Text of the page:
• The Court was wrong when it said that measures to combat electoral fraud were consistent with what Parliament intended because they would encourage and facilitate voting in the longer term. Neil will argue that the pilot schemes were not about “when, where and how voting at the elections is to take place” but about whether a person gets to vote at all. He says a demand for ID such as a passport, driving licence or utility bill at the polling station ‘frustrates the facilitation and encouragement to vote’.
  • The Court was wrong when it didn’t apply the principle that it should find against the Government when there is any doubt about the scope of a power to modify legislation in line with a Henry VIII clause. (Henry VIII clauses are clauses in a bill that enable ministers to amend or repeal provisions in an Act of Parliament using secondary legislation)

Mr Coughlan has launched a fundraising campaign for the case via CrowdJustice

He said:

“My case has been rejected by the High Court and the Court of Appeal but I am hopeful that the Supreme Court judges will agree that when hundreds of individuals were denied their vote in the 2019 local elections because of voter ID pilots, that should have been only as a result of an Act of Parliament following proper scrutiny.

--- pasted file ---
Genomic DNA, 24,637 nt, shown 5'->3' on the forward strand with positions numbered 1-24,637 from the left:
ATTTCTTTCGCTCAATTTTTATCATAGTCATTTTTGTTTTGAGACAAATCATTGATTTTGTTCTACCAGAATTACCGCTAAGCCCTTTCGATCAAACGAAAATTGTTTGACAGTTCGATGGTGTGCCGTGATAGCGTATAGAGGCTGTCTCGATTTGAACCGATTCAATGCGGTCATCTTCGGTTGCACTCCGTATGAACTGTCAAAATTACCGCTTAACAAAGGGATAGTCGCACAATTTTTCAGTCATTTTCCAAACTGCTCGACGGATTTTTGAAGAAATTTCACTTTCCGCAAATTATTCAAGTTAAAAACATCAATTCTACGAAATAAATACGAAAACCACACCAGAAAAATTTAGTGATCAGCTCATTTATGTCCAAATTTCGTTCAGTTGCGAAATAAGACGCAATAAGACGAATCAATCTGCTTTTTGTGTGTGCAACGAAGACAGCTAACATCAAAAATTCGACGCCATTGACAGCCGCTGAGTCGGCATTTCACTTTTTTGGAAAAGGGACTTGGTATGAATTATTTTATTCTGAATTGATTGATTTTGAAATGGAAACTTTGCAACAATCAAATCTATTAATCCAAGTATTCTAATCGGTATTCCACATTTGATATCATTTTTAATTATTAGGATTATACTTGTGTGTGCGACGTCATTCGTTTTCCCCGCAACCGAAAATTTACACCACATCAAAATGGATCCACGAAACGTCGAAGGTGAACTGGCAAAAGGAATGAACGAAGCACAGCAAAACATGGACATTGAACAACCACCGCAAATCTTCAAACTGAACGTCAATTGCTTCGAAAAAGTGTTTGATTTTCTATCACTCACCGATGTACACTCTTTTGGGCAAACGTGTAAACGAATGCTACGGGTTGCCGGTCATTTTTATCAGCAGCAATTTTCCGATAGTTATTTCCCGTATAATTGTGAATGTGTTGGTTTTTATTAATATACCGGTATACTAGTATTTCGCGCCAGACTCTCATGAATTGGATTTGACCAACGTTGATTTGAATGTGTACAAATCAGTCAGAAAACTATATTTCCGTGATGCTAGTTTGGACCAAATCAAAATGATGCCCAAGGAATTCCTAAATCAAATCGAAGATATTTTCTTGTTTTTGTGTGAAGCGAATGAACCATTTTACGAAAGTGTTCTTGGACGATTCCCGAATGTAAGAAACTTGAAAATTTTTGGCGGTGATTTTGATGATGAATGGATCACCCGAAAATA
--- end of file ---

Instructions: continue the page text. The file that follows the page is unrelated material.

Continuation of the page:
“Requiring individuals to produce identity documents is going to deprive legitimate members of the electorate of the vote and I believe it will disproportionately affect the poor and marginalised members of our society.”
Cat Smith, Labour’s Shadow Minister for Democracy, said:
“The introduction of Voter ID would be a step backwards for British democracy – it is only right that the highest court in the land deliberates this unprecedented change.
“Voting is a fundamental democratic right, not a privilege for those with the right form of photo ID. 
“The range of different civil rights and charity groups supporting this case is testament to the widespread impact this policy will have of suppressing voters across all sections of society.” 

Leigh Day solicitor Tessa Gregory said:

“The Government is now proposing to introduce Voter ID requirements across all elections and will seek to rely on evidence from these pilot schemes to support its case. However, our client argues that the pilots themselves were unlawful. He hopes this appeal will help shine a light on how requiring voters to produce ID will exclude those at the margins of society whom our democratic institutions need to work the hardest to engage.”
The case is supported by LGBT Foundation and Stonewall representing the interests of individuals who identify as lesbian, gay, bisexual and/or trans and Runnymede Trust, Operation Black Vote and Voice4Change representing the interests of Black, Asian and Minority Ethnic voters. They have been granted permission to intervene in the case by the Supreme Court.

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Tessa Gregory

Tessa is an experienced litigator who specialises in international and domestic human rights law cases